India-Afghanistan-Taliban Relations

India-Afghanistan-Taliban Relationship

With the US leaving Afghanistan after 20 years, the world wonders what will the fate of the country be, which is as unstable as ever.  Let’s understand what role can India play in maintaining regional peace.

Crux of the Matter

Before USA
Taliban is a militia insurgency group waging ‘jihad’ against the Afghan Government. Taliban in Pashto means Students.

  • 1992 – Mujahideen overthrew Najibullah’s communist regime and came to power. It formed the Islamic State of Afghanistan.
  • 1996 – Taliban took over Kabul and the country and imposed sharia law.
  • Mujahideen led Northern Alliance fought the in-power Taliban. With US support, they defeated the Taliban and formed a government in 2001.
  • This alliance was backed and aided by India. Till then, India had no contact with the Taliban and considered them to be a proxy of Pakistan.

India – Taliban
India hasn’t had any official relations with the Taliban because:

  • India didn’t want to anger the Afghan Government.
  • India didn’t know who to contact due to internal divisions in the Taliban.
  • India didn’t want to go against its idea of not talking to ‘terrorists’.

IC 814 Hijack
Indian Airline flight IC-814 was hijacked and forced to land in Kandahar, Afghanistan. India was forced to release 3 militants, including Masood Azhar in return. India as they had no contact whatsoever with the Taliban then.

Taliban’s Stance On India
In 2019, the Taliban said that it had no interest in Kashmir and that it is India’s internal matter. As per Al Jazeera, unofficial backchannels were opened with Taliban in 2021.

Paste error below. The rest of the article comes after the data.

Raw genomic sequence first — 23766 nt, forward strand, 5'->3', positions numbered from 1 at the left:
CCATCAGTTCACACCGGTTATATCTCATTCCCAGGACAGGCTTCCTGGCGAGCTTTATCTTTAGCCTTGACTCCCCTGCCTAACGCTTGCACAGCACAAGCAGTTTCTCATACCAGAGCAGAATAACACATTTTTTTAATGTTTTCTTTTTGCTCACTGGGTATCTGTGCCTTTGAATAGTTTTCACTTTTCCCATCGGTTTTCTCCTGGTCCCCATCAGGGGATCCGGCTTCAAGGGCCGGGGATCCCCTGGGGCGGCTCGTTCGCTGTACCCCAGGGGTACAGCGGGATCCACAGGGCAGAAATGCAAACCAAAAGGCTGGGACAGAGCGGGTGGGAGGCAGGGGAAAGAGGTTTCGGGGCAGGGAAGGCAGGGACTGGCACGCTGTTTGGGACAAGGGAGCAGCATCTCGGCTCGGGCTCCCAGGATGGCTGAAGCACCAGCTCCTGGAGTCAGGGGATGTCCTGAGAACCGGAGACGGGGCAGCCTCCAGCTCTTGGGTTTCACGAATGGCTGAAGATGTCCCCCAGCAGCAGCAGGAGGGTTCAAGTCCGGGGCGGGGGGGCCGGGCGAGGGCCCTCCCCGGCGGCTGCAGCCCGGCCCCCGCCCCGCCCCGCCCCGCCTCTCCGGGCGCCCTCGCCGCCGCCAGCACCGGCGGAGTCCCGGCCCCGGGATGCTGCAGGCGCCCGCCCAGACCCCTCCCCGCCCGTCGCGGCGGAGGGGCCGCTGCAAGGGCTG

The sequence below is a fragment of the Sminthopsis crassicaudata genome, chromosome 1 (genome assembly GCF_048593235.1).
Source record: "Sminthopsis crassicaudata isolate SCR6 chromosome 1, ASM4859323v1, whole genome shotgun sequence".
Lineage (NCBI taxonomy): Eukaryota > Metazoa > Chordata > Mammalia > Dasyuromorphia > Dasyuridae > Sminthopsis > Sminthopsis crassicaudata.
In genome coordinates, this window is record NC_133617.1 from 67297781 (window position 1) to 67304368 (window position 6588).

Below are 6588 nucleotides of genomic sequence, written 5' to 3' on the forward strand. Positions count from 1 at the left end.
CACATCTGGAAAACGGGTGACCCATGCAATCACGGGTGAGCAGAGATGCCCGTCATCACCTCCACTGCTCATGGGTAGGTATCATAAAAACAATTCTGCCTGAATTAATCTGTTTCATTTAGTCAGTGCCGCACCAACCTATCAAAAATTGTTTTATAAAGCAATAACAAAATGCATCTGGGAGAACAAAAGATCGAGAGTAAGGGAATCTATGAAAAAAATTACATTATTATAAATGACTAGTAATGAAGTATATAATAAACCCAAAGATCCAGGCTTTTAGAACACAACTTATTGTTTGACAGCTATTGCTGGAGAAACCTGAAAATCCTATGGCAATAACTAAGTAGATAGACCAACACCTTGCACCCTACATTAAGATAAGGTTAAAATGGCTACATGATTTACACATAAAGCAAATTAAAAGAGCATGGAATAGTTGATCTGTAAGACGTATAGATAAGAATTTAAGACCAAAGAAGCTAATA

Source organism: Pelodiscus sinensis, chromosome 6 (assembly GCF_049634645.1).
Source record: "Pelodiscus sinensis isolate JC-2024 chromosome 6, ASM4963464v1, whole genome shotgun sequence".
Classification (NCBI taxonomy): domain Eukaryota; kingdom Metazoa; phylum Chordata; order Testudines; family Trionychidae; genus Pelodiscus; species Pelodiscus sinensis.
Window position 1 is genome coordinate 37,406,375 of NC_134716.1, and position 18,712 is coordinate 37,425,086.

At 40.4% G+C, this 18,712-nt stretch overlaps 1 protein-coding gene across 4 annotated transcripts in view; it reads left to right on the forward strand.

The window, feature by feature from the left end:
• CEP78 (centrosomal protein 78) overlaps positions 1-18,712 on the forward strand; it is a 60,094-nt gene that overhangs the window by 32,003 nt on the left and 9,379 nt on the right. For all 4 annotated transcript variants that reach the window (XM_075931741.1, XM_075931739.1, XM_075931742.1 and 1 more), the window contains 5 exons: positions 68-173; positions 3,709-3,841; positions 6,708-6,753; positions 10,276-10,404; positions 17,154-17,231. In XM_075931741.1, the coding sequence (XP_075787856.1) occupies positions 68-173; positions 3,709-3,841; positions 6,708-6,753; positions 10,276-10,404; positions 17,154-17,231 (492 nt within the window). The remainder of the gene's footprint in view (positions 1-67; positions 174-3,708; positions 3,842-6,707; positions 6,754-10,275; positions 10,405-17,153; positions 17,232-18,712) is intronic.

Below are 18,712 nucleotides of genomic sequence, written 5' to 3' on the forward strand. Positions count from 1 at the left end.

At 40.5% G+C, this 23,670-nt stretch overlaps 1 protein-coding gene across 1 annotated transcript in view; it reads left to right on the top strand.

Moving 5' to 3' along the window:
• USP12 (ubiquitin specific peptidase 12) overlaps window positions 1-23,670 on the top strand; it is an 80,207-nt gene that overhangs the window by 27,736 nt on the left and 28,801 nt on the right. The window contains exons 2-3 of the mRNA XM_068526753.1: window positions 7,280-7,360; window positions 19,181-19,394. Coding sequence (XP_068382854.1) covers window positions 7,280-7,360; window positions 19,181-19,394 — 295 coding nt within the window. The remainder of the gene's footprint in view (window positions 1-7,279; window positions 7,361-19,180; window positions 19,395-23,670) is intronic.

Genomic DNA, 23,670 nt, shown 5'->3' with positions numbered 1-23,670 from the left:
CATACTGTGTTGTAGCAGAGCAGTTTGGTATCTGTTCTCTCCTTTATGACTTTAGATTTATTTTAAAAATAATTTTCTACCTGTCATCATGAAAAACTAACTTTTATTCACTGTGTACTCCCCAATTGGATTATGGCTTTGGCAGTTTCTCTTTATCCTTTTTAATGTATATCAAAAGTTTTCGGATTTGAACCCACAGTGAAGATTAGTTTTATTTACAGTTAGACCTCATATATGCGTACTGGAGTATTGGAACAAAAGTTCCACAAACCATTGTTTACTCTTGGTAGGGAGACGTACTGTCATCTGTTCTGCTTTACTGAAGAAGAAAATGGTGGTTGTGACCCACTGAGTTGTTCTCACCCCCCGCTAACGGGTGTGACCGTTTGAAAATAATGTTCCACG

India has invested heavily in Afghanistan and has provided with ~$2 billion in aid and funded projects like the Afghan parliament.
India funded Chabahar port in Iran is connected to central Asia via Afghanistan. Thus, India needs to protect its investments in Afghanistan.

Experts have cited the need for India to have influence in the Afghan Govt to counter the regional influence of Pakistan and China after the US leaves. India is also the only regional country that has friendly relations with the US and other western countries, as well as Russia and Afghanistan.

Peace negotiations in earnest is the only answer. An acceptable compromise that reflects Doha process, Moscow format & Istanbul process is essential. The future of Afghanistan cannot be its past. A whole new generation has different expectations. We should not let them down.

S Jaishankar, External Affairs Minister, India

  • Hindu Kush means ‘Killer of Hindu‘ which might refer to the fact that slaves from the Indian Subcontinent would struggle to survive in the harsh Afghan mountains. It is the name of the 800 km long mountain range that stretches through Afghanistan mostly.

What Is E-RUPI? A Digital Payments Solutions To Directly Deliver Govt Benefits

What Is E-RUPI? A Digital Payments Solutions To Directly Deliver Govt Benefits

Launched on 2nd August, 2021, e-RUPI is India’s newest addition to the digital payment saga. Known for its small ticket size benefit transfer, e-RUPI is set to make the delivery of government welfare services efficient. Read the story to know more about the mechanism.

Crux of the Matter

What Is E-Rupi
It is a cashless and contactless digital payments solution, developed by National Payments Corporation of India (NPCI) on its UPI platform.

It delivers a QR code or message based digital voucher to beneficiary’s linked mobile number. The beneficiaries will then be able to redeem this voucher at the service provider’s end without any intermediary.

Voucher’s Pre-Conditions
The voucher is non transferable and can be used for a single transaction only. The maximum issue value size is fixed at ₹10,000.

Simplifying How It Works
3 categories of vouchers will be enlisted on e-RUPI: Banks, Payment Service Providers, amd Entities holding licences for pre-paid instruments.

A private firm or a government agency approaches a bank for issuing vouchers to beneficiaries. Upon payment of voucher amount, the beneficiaries are sent a digital voucher to a linked mobile number.